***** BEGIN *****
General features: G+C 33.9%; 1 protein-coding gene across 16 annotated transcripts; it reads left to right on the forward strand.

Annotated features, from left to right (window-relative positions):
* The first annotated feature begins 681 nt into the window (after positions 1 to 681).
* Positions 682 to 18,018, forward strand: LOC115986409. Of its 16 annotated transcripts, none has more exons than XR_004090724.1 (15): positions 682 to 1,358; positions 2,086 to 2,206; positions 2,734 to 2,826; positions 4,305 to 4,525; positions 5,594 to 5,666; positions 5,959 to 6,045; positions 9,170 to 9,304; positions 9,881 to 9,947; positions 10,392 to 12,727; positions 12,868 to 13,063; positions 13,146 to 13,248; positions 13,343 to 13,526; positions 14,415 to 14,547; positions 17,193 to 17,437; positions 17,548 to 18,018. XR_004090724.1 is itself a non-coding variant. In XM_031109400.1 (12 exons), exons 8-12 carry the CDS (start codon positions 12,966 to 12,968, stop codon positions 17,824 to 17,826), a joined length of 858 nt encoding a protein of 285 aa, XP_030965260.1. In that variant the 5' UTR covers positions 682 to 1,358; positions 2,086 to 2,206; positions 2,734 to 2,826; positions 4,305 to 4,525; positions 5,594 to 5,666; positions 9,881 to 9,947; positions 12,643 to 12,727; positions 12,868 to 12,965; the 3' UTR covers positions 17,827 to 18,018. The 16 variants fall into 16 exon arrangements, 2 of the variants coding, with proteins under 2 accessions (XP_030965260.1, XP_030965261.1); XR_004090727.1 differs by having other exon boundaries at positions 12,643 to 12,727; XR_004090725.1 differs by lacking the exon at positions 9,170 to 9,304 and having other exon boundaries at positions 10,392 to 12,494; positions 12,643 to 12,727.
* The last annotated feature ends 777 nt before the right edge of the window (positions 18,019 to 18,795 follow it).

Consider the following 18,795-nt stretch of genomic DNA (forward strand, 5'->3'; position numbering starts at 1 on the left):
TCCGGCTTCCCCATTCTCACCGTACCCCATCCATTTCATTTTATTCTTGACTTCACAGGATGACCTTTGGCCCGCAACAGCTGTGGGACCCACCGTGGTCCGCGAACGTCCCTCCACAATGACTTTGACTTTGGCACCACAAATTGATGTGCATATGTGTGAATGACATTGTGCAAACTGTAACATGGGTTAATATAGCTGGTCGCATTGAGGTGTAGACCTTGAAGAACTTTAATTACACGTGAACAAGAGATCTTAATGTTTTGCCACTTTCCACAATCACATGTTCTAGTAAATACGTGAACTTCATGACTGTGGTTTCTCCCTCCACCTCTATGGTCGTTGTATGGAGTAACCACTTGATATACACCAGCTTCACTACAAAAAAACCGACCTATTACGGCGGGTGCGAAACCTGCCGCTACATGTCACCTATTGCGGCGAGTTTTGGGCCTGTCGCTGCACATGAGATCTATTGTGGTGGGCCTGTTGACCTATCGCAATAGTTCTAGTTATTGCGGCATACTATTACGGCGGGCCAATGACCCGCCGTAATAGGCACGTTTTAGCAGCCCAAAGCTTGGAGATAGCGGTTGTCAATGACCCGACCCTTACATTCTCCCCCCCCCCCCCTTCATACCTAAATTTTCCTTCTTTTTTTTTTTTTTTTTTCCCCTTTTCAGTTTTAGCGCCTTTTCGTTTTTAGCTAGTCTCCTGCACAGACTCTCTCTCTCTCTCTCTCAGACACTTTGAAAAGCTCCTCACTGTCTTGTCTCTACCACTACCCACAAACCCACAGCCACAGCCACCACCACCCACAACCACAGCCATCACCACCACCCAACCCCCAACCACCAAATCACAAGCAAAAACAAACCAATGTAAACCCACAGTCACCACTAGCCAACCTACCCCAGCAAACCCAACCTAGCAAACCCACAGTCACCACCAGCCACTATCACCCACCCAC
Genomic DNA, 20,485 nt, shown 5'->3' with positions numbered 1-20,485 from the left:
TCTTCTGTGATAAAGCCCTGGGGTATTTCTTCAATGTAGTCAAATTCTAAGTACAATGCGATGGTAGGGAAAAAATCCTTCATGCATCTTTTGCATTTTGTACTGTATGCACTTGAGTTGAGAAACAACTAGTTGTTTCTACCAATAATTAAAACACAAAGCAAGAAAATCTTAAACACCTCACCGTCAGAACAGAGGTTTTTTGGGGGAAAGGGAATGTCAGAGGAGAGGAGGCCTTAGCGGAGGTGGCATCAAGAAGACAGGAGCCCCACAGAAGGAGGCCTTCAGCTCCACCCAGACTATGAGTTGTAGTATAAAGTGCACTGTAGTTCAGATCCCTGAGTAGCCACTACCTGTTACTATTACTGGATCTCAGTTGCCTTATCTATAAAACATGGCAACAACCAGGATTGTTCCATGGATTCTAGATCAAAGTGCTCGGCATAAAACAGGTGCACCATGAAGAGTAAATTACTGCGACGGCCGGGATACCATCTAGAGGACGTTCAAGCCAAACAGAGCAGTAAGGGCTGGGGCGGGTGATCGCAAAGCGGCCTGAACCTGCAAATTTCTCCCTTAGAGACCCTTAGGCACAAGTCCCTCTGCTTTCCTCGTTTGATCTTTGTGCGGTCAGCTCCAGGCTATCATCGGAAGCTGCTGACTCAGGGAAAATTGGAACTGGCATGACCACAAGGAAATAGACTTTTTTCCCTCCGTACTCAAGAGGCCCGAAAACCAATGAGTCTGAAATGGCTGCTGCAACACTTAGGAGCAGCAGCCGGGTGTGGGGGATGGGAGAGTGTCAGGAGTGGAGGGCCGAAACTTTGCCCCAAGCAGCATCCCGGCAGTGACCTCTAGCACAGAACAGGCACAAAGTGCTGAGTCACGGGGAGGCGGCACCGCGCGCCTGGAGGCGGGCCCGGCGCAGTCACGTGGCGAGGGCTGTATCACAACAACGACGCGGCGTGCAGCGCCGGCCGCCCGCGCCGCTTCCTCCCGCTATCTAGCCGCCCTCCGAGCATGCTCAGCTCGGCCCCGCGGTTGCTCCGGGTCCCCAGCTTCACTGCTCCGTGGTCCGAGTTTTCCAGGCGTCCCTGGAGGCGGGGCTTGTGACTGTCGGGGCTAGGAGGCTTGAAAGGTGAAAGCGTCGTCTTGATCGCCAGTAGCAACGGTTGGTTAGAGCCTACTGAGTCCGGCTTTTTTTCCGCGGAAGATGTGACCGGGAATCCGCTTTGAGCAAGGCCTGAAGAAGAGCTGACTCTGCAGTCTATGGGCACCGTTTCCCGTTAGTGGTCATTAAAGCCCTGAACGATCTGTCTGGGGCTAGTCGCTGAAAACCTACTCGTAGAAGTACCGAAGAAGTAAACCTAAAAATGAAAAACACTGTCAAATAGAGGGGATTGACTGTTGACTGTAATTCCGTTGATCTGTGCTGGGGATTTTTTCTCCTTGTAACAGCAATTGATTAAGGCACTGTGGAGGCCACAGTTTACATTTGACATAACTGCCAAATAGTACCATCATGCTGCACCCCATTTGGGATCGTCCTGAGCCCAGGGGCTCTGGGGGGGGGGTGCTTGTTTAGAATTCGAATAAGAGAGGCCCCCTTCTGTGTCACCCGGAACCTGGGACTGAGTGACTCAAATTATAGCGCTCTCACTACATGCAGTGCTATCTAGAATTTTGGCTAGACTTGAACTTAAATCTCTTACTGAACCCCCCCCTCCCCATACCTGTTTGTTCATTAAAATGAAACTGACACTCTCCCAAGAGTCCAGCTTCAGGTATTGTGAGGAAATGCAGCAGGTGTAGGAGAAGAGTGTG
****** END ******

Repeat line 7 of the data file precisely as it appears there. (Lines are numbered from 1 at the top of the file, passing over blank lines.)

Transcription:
TCCGGCTTCCCCATTCTCACCGTACCCCATCCATTTCATTTTATTCTTGACTTCACAGGATGACCTTTGGCCCGCAACAGCTGTGGGACCCACCGTGGTCCGCGAACGTCCCTCCACAATGACTTTGACTTTGGCACCACAAATTGATGTGCATATGTGTGAATGACATTGTGCAAACTGTAACATGGGTTAATATAGCTGGTCGCATTGAGGTGTAGACCTTGAAGAACTTTAATTACACGTGAACAAGAGATCTTAATGTTTTGCCACTTTCCACAATCACATGTTCTAGTAAATACGTGAACTTCATGACTGTGGTTTCTCCCTCCACCTCTATGGTCGTTGTATGGAGTAACCACTTGATATACACCAGCTTCACTACAAAAAAACCGACCTATTACGGCGGGTGCGAAACCTGCCGCTACATGTCACCTATTGCGGCGAGTTTTGGGCCTGTCGCTGCACATGAGATCTATTGTGGTGGGCCTGTTGACCTATCGCAATAGTTCTAGTTATTGCGGCATACTATTACGGCGGGCCAATGACCCGCCGTAATAGGCACGTTTTAGCAGCCCAAAGCTTGGAGATAGCGGTTGTCAATGACCCGACCCTTACATTCTCCCCCCCCCCCCCTTCATACCTAAATTTTCCTTCTTTTTTTTTTTTTTTTTTCCCCTTTTCAGTTTTAGCGCCTTTTCGTTTTTAGCTAGTCTCCTGCACAGACTCTCTCTCTCTCTCTCTCAGACACTTTGAAAAGCTCCTCACTGTCTTGTCTCTACCACTACCCACAAACCCACAGCCACAGCCACCACCACCCACAACCACAGCCATCACCACCACCCAACCCCCAACCACCAAATCACAAGCAAAAACAAACCAATGTAAACCCACAGTCACCACTAGCCAACCTACCCCAGCAAACCCAACCTAGCAAACCCACAGTCACCACCAGCCACTATCACCCACCCAC